Female cats do not usually present with a blockage. Urine samples are examined to determine the exact nature of the crystals as not all cases are Struvite. The cat is placed on antibiotics (if bacteria are present), mid anti-inflammatories to lessen the irritation and special prescription diets e.g. Hills Feline S/D (struvite diet) or Royal Canin Urinary to dissolve the crystals by changing the urine pH. If the cat has Oxalate crystals, it usually goes onto Hills X/D diet.
Water intake has to be increased so tin foods are preferable to dry foods.
Blocked cats need surgery to relieve the pressure on the kidneys. If a cat is in serious trouble, a vet may place a large needle directly into the bladder to suction out as much urine as possible, thus removing the back pressure on the kidneys and “buying some time” prior to surgery. Once stabilised, the cat is anaesthetised and a smooth urinary catheter passed into the tip of the penis in an attempt to flush the blocked crystal backwards into the bladder and the bladder is emptied.
Some vets like to leave the catheter in place for 1-2 days to prevent a re-occurrence of the blockage. Other vets like to remove the catheter to try and minimise trauma to the sensitive ling of the urethra.
Occasionally, male cats can be so severely blocked that it is not possible to pass a catheter into the bladder. These cases need to have an operation to change the plumbing so they urinate through a much wider hole. This operation is called a perineal urethrostomy. This is a rare operation to perform these days with the advent of the special preventative diets from Hills.
- Stress reduction
- Weight control and exercise
Overweight cats and cats that are inactive tend to have a higher chance of developing FLUTD. Encourage exercise whenever possible.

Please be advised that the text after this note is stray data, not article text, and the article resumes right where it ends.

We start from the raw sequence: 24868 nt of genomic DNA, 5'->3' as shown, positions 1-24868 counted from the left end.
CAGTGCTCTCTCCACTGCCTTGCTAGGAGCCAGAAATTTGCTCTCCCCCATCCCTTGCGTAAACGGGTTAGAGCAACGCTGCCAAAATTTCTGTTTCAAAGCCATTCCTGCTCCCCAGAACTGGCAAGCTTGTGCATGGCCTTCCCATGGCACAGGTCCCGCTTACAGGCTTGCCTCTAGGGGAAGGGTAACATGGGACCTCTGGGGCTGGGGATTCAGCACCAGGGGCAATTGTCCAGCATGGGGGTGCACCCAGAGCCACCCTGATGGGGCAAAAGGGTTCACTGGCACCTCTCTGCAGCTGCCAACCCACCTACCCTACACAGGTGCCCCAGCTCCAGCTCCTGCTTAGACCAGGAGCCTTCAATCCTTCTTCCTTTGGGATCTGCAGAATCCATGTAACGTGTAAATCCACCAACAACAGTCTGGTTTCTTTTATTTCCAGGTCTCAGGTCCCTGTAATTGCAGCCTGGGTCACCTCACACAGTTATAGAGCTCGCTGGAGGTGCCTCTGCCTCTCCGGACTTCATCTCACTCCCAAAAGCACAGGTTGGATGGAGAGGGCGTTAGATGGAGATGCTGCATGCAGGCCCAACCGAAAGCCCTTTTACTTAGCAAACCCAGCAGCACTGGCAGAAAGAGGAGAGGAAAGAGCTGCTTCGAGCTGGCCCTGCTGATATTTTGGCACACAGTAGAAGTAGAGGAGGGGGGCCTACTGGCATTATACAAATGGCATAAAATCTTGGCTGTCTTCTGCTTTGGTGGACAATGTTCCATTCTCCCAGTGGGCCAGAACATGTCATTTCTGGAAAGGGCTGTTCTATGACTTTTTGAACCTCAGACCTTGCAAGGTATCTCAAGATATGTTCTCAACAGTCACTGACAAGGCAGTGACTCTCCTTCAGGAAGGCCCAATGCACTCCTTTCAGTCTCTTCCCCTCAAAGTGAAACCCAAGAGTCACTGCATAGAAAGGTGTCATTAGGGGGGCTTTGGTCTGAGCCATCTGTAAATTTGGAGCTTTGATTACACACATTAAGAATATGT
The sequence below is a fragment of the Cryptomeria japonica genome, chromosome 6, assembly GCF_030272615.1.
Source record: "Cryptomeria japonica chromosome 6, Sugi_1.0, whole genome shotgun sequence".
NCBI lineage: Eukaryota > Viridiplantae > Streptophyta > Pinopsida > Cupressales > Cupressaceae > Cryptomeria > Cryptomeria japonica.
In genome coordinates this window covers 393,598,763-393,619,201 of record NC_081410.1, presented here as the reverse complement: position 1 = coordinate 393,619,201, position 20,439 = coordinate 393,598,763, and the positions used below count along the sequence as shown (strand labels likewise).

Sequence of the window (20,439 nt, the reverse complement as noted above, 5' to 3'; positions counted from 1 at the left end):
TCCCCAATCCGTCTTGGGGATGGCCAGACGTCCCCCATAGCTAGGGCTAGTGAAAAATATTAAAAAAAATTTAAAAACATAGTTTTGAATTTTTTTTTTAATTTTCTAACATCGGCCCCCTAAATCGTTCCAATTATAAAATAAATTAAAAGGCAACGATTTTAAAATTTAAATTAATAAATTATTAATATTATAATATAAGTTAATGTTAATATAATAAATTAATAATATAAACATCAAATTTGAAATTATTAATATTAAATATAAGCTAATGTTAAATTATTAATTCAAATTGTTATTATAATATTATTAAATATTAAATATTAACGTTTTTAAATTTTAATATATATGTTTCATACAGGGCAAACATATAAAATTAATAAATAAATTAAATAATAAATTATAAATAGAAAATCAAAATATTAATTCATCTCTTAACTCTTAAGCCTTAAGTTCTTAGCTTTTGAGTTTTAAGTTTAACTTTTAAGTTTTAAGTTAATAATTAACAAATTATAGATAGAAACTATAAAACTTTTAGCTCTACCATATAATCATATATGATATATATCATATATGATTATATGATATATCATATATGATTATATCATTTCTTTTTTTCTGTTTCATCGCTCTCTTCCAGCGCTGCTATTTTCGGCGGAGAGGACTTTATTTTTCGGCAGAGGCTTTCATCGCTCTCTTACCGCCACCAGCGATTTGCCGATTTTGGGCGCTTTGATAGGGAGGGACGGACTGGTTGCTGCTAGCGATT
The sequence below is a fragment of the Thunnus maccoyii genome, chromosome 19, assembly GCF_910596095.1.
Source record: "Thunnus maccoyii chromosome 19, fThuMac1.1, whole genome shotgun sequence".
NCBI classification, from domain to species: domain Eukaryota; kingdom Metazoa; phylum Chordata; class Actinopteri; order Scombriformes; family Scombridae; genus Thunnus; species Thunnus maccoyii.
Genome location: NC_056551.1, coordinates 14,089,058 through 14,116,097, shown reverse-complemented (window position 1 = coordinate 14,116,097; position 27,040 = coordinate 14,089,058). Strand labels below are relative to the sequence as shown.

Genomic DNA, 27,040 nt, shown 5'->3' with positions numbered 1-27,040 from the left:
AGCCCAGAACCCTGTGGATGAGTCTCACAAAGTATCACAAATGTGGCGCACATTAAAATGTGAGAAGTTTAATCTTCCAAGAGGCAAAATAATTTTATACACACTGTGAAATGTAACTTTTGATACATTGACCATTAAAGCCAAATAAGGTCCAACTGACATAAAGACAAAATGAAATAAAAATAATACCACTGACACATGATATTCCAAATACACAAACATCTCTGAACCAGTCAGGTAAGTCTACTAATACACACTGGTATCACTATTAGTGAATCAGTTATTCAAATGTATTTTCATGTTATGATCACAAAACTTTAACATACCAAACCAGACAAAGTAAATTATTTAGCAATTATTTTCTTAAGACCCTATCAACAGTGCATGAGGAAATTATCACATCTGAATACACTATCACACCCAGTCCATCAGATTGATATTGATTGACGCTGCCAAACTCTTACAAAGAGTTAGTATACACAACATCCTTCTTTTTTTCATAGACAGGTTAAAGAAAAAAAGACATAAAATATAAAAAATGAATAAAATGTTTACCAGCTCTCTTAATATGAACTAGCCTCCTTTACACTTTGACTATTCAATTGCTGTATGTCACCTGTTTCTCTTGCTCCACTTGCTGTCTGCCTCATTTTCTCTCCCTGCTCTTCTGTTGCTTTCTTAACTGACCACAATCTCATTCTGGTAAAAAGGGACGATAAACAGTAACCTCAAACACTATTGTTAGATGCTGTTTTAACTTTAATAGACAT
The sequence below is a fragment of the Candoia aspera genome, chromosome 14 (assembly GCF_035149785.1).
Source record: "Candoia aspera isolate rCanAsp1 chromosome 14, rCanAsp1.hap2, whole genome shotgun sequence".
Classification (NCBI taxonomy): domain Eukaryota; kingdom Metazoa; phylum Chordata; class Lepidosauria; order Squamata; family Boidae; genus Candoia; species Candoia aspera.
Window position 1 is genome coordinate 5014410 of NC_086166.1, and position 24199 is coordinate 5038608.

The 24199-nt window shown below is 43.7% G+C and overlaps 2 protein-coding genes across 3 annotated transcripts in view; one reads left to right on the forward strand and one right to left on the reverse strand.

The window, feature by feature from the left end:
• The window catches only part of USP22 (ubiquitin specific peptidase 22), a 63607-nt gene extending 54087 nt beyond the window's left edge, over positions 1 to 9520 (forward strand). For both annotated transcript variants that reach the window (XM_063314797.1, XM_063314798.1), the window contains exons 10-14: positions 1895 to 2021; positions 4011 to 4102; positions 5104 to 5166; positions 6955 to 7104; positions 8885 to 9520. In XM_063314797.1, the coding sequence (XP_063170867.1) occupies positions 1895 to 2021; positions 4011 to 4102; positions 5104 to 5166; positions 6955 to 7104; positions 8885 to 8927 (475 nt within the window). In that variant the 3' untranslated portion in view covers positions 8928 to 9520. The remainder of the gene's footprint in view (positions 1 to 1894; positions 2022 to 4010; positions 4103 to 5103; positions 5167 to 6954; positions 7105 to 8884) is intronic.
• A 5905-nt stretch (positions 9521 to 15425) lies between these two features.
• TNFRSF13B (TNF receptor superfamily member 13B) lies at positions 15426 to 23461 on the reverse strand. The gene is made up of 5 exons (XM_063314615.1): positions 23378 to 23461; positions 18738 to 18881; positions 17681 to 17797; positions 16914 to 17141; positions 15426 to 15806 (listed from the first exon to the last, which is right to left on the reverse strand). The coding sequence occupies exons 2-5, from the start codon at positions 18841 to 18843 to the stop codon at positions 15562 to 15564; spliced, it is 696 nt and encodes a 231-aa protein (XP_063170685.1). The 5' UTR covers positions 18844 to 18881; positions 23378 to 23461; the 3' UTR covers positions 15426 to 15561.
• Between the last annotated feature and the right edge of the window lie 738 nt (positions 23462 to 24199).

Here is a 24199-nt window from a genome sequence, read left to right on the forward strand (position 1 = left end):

Try to make sure your cat has a choice of litter material and litter location to encourage frequent emptying of the bladder. This is especially important in multi-cat households.
Keep the litter tray clean and fresh
Studies have shown that a consistent diet, and use of tinned food (compared with dry food) can help. This may have to do with higher water content in wet foods.
- Urinary pH
Acidifying the urine can help, if your cat’s urine tends to be alkaline. This can be helped by maintaining of a prescription diet (Hills c/d or s/d, Royal Canin Urinary), or by daily administration of a urinary acidifier (tablet).
- Avoid extras
e.g. extra treats, food scraps or vitamin supplements.
Provide plenty of fresh water at all times. Feeding can food can be helpful in increasing water intake.
- Periodic urine testing
Having the urine analysed every 4-8 weeks is important in the management of the disease.
Tips on Transitioning Food
Generally introduce a new food over a 7 day period for dogs and 4 weeks for cats. Mix the new food with the old food, gradually increasing its proportion until only the new food is fed.
If your pet is one of the few that doesn't readily accept a new food, try...
- Warming the canned food to body temperature
- Hand feeding for the first few days
- Mixing the dry food with warm water (wait 10 minutes before serving)
- Feed only the recommended food. Be patient but form with your pet
This is important because the success of treatment depends to a large degree on strict adherence to the new food.
The Risks of Excessive Salt Intake in Your Pet
Salt can be added to products to improve their taste or to try and encourage more drinking.
Too much salt in your cat's diet could put her at an increased risk of health problems such as heart diseases and higher blood pressure.
Excess salt can stimulate the progression of kidney disease, even before it can be detected, particularly in older cats who may be in the early stages of disease but their owners are not aware of it.